Gout is characterized by sudden, severe attacks of pain, redness and tenderness in joints, often the joint at the base of the big toe. An acute attack of gout can wake you up in the middle of the night with the sensation that your big toe is on fire. The affected joint is hot, swollen and so tender that even the weight of the sheet on it may seem intolerable. Fortunately, gout is treatable, and there are ways to reduce the risk that gout will recur.
Gout occurs when urate crystals accumulate in your joint, causing the inflammation and intense pain of a gout attack. Urate crystals can form when you have high levels of uric acid in your blood. Your body produces uric acid when it breaks down purines, substances that are found naturally in your body, as well as in certain foods, such as organ meats, anchovies, herring, asparagus and mushrooms.
Normally, uric acid dissolves in your blood and passes through your kidneys into your urine. But sometimes your body either produces too much uric acid or your kidneys excrete too little uric acid. When this happens, uric acid can build up, forming sharp, needle-like urate crystals in a joint or surrounding tissue that cause pain, inflammation and swelling.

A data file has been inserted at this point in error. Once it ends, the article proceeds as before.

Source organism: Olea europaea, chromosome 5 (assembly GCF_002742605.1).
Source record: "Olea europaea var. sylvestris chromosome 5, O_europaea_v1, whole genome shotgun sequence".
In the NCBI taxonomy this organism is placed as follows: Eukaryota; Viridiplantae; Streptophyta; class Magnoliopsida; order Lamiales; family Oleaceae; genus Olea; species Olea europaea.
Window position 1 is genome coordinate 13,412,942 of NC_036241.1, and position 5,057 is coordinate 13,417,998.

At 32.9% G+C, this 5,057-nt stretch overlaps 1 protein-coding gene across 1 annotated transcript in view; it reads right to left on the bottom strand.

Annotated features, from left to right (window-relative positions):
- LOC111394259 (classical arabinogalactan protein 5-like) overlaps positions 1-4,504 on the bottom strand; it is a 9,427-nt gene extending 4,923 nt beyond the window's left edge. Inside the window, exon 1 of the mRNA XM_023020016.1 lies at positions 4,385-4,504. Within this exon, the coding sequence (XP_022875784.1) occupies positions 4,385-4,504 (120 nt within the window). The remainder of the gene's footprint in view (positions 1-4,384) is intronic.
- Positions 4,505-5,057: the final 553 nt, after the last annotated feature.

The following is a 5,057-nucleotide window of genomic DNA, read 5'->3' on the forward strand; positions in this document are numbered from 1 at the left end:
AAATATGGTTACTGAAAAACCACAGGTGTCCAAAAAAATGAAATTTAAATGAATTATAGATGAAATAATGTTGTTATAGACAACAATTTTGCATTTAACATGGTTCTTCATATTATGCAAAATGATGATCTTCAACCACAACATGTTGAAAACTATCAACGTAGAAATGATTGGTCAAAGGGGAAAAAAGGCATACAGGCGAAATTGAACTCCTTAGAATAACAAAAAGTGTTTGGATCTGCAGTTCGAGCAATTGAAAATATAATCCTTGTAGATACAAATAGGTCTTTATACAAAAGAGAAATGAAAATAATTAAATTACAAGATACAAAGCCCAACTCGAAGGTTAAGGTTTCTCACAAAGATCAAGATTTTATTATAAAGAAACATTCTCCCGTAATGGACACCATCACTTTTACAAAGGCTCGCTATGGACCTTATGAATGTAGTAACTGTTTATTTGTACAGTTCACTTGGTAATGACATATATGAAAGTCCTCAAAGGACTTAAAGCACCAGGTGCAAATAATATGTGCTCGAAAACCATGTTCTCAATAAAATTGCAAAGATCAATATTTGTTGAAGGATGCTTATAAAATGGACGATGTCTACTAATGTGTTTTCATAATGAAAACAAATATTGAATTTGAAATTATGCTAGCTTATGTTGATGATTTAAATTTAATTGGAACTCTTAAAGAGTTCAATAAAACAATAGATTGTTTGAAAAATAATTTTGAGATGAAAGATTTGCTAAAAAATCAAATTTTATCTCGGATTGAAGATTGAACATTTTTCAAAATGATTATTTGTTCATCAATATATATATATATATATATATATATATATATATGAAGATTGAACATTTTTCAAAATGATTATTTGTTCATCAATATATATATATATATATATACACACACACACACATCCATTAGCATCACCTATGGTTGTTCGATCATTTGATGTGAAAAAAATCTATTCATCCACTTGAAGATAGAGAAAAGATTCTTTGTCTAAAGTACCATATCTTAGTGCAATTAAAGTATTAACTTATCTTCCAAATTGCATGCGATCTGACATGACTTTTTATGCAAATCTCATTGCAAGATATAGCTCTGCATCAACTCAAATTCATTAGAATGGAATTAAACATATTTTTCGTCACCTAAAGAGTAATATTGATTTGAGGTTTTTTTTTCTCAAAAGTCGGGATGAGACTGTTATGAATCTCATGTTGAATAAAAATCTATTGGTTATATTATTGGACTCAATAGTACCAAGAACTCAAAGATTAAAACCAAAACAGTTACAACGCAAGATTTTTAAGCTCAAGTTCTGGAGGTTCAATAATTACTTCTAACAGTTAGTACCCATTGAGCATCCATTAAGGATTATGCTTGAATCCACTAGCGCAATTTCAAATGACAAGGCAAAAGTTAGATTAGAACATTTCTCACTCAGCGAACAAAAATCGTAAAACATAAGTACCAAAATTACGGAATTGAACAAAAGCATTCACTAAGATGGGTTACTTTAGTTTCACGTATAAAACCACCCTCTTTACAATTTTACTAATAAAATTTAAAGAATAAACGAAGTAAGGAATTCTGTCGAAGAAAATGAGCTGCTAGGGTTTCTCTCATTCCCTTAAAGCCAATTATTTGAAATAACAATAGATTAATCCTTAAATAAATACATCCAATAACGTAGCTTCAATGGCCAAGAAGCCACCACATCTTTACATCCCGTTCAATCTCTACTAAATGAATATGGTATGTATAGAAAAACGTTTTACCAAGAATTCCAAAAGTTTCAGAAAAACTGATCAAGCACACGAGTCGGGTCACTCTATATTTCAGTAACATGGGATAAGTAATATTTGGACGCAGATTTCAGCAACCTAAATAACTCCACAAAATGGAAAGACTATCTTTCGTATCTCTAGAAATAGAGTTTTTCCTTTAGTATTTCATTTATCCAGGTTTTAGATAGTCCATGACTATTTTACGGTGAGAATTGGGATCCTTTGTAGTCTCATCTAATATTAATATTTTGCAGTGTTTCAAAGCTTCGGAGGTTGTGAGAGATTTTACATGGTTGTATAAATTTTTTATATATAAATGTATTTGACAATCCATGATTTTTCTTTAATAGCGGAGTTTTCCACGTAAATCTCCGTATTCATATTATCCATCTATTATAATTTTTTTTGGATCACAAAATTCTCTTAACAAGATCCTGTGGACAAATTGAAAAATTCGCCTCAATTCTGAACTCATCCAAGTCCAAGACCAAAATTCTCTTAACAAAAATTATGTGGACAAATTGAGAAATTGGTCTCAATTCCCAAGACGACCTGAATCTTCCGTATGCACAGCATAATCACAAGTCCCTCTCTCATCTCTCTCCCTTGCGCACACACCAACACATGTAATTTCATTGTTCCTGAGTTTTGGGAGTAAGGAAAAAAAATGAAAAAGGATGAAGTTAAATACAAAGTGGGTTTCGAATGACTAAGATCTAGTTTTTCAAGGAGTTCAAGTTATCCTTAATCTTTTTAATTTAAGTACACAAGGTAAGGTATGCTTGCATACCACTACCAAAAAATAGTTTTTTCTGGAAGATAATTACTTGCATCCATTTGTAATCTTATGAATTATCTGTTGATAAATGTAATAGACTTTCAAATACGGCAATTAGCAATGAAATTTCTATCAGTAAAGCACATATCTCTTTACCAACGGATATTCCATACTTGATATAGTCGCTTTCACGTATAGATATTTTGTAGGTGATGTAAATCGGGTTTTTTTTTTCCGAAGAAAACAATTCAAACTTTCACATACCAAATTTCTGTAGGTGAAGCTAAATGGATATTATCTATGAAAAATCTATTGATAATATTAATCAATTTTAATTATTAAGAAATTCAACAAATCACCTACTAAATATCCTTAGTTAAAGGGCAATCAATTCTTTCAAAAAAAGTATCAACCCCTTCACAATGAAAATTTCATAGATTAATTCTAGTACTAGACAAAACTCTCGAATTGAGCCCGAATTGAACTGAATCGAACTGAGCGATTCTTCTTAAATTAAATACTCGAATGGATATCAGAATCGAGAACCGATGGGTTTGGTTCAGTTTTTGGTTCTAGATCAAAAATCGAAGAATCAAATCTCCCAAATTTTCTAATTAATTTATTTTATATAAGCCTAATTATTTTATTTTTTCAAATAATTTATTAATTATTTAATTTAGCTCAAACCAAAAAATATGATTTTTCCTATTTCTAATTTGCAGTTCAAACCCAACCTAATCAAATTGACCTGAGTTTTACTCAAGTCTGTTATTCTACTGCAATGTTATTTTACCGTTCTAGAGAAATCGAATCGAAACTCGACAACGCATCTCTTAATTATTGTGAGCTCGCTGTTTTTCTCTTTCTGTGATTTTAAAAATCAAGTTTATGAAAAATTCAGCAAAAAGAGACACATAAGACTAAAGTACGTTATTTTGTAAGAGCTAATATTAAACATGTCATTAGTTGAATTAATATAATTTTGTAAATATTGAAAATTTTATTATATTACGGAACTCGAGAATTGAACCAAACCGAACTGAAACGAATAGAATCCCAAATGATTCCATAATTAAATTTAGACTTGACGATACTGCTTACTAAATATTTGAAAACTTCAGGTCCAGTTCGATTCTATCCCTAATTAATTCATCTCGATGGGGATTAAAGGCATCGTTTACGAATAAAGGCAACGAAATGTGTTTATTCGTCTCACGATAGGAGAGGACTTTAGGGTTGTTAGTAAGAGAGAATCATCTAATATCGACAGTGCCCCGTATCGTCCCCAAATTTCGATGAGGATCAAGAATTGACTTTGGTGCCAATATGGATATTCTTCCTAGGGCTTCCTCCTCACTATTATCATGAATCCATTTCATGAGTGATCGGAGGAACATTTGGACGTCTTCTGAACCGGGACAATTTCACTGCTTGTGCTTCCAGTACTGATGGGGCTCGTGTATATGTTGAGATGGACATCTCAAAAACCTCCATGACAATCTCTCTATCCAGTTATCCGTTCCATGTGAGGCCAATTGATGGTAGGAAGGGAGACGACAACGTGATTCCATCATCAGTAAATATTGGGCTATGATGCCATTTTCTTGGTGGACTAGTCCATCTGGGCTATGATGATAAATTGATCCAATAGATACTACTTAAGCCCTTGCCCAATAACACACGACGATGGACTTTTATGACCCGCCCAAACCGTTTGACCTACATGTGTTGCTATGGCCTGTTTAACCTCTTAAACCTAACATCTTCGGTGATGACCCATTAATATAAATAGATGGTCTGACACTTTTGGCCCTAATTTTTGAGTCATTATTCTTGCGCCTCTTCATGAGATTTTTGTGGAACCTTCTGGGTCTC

- Intense joint pain. Gout usually affects the large joint of your big toe, but it can occur in your feet, ankles, knees, hands and wrists
- Lingering discomfort.
- Inflammation and redness.
Treatment for gout usually involves medications. Gout medications can be used to treat acute attacks and prevent future attacks as well as reduce your risk of complications from gout.
Medications are the most proven, effective way to treat gout symptoms. However, making certain changes to your diet also may help.
- Drink 8 to 16 cups of fluid each day, with at least half being water.
- Avoid alcohol.
- Eat a moderate amount of protein, preferably from healthy sources, such as low-fat or fat-free dairy, tofu, eggs, and nut butters.
- Limit your daily intake of meat, fish and poultry to 113 to 170 grams.
Choose portions that allow you to maintain a healthy weight. Losing weight may decrease uric acid levels in your body, compare that with a healthy and balanced diet and regular physical exercises and you will have an overall winning combination to combat many diseases.